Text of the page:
Publisher: Mojang Specifications.
There is a game out there that successfully combines genres in gaming that I previously thought were not able to be blended. The game in question, Minecraft, is an indie game by programmer “Notch.” Notch is a swede developer who recently put forth the alpha version of his brainchild, and in the span of only a few months went from unknown indie dev to unknown indie dev MILLIONAIRE. But enough about Notch, you want to hear about Minecraft.
Imagine taking the build-ability of Legos, zombie/monster horror and survival, adventure games, and mix in a delightfully pixelated world and you’ve got Minecraft. Minecraft has several modes for you to enjoy, from the classic mode where you spawn in your world with unlimited resources at the tips of your fingers with which to construct whatever you see fit.
Now before we go into this review I need to ask you something. Are you a man? By the off chance that you, the reader, are a female then I ask you this; are you a man? If you’re a guy, chances are you’re not very manly, unless you’ve heard of Amon Amarth. Now there will be those of you that cry out “[Insert metal band] is sooo much more manly” but I am here to tell you YOU ARE WRONG! WRONG!
Amon Amarth, if you didn’t already know, is a Swedish melodic death metal band. Now these aren’t some lame excuse for a death metal band that prances around looking fashionable, these guys are big, burly, angry Swedes, not a combo that you think of much. Here’s the best part, all of their music is Viking themed. Now don’t go thinking Manowar, a bunch of airbrushed asshats standing around some maiden. Think Vikings. Big, nasty hair-having, fur-wearing, axe and sword singing, village burning vikings. If you weren’t aware, vikings have two goals in life: kill your family, and burn your village to the ground, both they do with a smile that would make the grinch look angry.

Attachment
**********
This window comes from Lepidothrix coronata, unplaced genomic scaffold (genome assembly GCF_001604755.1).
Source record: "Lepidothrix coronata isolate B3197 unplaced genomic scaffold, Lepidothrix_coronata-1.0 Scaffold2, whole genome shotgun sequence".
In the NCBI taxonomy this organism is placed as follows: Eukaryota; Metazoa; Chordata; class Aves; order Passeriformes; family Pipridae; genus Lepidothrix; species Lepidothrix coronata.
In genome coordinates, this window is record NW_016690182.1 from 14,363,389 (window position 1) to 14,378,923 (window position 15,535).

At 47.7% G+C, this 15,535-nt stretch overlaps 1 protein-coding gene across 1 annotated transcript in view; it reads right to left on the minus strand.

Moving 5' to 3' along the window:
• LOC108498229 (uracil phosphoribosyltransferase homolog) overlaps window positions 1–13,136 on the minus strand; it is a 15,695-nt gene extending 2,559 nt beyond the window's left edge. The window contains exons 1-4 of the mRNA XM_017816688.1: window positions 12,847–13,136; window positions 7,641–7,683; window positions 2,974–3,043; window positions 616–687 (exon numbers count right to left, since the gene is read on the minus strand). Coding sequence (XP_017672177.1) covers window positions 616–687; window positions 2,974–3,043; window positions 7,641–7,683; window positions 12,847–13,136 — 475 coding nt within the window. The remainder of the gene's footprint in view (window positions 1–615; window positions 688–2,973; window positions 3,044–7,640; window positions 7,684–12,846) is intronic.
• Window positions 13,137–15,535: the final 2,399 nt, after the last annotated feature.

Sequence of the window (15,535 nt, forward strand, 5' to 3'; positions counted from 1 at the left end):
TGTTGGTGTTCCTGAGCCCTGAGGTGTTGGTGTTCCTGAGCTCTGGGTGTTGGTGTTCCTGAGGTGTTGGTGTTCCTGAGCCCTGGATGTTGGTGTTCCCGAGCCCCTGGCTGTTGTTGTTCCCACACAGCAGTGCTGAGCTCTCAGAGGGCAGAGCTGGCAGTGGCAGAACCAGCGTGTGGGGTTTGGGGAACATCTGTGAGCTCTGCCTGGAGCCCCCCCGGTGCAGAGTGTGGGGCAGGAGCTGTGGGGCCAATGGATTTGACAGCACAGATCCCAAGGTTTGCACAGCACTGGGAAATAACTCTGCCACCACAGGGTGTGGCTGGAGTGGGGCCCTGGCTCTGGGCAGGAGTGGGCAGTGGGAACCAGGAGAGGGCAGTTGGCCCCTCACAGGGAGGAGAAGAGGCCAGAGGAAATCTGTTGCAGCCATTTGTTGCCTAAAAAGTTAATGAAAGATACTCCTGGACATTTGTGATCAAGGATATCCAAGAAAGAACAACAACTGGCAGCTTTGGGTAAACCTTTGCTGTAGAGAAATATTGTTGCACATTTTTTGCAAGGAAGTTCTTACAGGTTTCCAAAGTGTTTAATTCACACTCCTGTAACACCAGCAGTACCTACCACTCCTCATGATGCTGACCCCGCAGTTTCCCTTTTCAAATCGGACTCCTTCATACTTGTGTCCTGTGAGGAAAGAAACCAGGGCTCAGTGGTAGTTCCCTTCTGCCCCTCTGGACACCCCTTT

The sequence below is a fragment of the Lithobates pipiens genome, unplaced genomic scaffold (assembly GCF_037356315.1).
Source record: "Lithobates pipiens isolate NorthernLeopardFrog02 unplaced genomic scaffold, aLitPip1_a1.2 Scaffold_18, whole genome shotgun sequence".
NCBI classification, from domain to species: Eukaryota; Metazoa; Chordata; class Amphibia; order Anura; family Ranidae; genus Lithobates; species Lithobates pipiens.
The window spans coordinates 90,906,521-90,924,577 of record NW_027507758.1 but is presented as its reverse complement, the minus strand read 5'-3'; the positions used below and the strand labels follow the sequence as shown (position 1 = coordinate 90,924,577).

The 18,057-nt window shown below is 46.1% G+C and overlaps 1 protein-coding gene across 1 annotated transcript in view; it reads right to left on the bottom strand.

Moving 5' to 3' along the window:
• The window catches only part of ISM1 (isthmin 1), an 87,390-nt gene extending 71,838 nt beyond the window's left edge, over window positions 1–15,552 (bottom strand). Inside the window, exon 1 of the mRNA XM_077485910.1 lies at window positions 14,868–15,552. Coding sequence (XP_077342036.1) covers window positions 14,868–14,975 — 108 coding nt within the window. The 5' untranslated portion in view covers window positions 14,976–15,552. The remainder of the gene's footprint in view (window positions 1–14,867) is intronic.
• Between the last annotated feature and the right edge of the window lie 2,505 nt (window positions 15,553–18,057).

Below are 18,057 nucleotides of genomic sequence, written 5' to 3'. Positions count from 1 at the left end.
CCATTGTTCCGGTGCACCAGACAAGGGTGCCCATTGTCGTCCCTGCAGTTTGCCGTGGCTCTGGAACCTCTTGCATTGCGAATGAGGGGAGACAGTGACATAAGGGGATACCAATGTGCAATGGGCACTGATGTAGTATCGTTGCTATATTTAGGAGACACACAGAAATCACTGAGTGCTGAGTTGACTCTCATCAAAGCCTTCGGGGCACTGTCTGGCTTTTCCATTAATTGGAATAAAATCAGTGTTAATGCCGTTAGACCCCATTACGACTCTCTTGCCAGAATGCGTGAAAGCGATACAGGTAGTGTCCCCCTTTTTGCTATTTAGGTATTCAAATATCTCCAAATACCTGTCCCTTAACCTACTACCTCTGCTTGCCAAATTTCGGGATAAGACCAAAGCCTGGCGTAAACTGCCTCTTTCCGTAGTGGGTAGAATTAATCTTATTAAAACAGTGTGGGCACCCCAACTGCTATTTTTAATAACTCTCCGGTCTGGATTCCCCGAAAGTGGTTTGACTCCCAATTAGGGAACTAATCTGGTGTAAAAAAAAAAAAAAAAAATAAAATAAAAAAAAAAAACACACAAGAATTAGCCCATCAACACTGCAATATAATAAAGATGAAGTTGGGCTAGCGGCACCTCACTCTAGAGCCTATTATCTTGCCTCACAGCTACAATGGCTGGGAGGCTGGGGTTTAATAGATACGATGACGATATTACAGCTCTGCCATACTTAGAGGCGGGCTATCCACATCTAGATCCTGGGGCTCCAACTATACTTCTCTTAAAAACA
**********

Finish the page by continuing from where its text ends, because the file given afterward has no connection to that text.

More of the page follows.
Now that we’ve cleared that up, on to the review.
System: Xbox Live Arcade, PlayStation Network
Developer: Zombie Studios
Publisher: Ignition Entertainment
Genre: First Person Shooter
Many of you, like myself some two weeks ago, likely haven’t heard of Blacklight: Tango Down, unless you frequent the Xbox Live Arcade. Blacklight is a game that was released last Wednesday in the live arcade, and has taken off since then. Here’s a little bit of insight to this sleeper hit.
Set in a fictitious Eastern Bloc city well into the future, Blacklight: Tango Down can be summed up for the most part in the phrase “Modern Warfare 2 in the future on Meth.” The game itself is ran off of the Unreal 3 engine, and maintains a visual aesthetic that is similar in many ways to the Infinity Ward giant. While keeping the same look, and somewhat of the same feel, Blacklight is a shooter all its own.
System: Xbox 360, PS3